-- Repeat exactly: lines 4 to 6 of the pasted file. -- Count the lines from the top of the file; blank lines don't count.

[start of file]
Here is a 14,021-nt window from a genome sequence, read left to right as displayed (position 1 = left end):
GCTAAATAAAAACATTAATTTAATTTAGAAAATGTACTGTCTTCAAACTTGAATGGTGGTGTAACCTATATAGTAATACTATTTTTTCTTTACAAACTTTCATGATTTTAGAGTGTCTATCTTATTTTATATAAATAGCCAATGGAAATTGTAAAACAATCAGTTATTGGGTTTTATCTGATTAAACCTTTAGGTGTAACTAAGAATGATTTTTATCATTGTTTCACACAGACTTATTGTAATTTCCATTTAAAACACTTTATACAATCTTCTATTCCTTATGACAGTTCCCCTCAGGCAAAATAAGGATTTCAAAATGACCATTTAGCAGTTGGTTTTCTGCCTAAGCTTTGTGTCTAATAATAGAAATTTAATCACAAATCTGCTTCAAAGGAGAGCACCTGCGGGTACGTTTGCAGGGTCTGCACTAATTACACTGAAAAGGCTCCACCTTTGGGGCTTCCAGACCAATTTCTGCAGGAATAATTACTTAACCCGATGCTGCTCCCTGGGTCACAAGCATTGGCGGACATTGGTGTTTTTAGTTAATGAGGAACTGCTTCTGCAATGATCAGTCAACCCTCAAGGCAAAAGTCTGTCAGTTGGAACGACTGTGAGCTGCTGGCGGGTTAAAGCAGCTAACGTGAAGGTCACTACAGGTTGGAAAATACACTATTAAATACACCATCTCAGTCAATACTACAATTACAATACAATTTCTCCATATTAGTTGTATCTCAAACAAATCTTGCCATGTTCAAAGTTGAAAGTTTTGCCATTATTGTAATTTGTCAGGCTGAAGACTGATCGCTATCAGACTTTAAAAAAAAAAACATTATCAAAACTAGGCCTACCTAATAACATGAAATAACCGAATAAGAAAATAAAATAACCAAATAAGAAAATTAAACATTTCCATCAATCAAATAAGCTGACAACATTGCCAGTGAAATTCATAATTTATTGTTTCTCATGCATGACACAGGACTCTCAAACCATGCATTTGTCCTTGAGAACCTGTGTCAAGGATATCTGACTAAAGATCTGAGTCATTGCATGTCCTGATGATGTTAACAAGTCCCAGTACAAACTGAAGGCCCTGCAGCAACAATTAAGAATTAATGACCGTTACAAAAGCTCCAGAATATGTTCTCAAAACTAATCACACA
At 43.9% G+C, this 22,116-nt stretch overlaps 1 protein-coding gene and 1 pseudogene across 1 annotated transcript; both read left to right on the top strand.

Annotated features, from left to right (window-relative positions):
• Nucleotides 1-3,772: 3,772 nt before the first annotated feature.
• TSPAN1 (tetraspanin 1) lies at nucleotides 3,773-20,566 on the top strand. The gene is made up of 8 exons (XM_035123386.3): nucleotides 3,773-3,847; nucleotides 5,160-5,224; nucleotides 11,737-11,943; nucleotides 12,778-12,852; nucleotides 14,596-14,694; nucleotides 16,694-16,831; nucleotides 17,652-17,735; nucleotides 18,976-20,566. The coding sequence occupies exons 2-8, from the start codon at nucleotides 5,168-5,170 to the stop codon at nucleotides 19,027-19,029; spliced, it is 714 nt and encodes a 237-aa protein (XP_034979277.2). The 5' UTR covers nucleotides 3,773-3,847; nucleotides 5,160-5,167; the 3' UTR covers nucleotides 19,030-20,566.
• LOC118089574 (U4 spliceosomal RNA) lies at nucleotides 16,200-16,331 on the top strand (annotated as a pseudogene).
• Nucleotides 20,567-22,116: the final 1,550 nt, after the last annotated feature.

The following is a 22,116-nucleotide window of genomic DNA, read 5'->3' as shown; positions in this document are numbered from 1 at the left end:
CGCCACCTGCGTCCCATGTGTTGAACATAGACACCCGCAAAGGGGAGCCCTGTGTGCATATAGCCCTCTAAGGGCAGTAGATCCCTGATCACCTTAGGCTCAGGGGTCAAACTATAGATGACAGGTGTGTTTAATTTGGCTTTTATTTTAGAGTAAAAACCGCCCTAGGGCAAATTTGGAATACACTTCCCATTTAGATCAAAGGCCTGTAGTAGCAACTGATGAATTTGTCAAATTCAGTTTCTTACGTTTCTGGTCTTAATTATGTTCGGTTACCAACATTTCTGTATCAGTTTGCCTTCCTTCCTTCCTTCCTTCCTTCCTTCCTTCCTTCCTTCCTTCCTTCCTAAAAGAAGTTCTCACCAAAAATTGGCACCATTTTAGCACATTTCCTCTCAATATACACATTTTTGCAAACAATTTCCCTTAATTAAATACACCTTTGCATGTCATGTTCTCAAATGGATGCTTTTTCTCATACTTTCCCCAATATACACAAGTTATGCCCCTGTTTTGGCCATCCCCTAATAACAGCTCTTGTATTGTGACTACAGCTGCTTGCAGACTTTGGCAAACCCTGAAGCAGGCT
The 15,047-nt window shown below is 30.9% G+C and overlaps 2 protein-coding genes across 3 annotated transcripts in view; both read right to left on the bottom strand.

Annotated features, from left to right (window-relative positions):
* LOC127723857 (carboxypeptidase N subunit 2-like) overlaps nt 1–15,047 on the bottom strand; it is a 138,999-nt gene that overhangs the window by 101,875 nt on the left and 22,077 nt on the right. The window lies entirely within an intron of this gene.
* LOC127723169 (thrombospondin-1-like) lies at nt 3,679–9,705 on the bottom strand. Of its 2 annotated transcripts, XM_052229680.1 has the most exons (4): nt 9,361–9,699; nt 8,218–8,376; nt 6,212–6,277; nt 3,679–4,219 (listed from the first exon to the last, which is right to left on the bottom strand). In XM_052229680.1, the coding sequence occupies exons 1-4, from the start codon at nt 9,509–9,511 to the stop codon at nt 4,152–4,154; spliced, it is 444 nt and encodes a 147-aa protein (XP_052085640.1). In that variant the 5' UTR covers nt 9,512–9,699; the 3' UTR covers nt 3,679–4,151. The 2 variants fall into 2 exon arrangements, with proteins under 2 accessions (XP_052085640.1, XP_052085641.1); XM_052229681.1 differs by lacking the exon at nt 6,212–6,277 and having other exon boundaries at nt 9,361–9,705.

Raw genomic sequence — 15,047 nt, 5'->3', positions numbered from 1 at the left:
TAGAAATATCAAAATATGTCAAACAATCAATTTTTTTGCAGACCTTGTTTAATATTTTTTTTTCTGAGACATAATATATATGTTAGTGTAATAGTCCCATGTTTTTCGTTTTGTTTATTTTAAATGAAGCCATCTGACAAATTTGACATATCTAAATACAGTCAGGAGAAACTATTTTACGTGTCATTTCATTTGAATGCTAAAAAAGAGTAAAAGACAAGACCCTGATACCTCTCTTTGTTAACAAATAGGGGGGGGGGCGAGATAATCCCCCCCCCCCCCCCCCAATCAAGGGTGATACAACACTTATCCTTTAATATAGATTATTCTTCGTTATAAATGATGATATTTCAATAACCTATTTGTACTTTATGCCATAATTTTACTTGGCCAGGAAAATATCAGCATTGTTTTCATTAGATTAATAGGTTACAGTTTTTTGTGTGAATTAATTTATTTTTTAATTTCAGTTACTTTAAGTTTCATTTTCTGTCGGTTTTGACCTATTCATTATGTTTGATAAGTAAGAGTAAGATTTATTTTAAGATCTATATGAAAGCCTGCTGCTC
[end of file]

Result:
Annotated features, from left to right (window-relative positions):
• Nucleotides 1-3,772: 3,772 nt before the first annotated feature.
• TSPAN1 (tetraspanin 1) lies at nucleotides 3,773-20,566 on the top strand. The gene is made up of 8 exons (XM_035123386.3): nucleotides 3,773-3,847; nucleotides 5,160-5,224; nucleotides 11,737-11,943; nucleotides 12,778-12,852; nucleotides 14,596-14,694; nucleotides 16,694-16,831; nucleotides 17,652-17,735; nucleotides 18,976-20,566. The coding sequence occupies exons 2-8, from the start codon at nucleotides 5,168-5,170 to the stop codon at nucleotides 19,027-19,029; spliced, it is 714 nt and encodes a 237-aa protein (XP_034979277.2). The 5' UTR covers nucleotides 3,773-3,847; nucleotides 5,160-5,167; the 3' UTR covers nucleotides 19,030-20,566.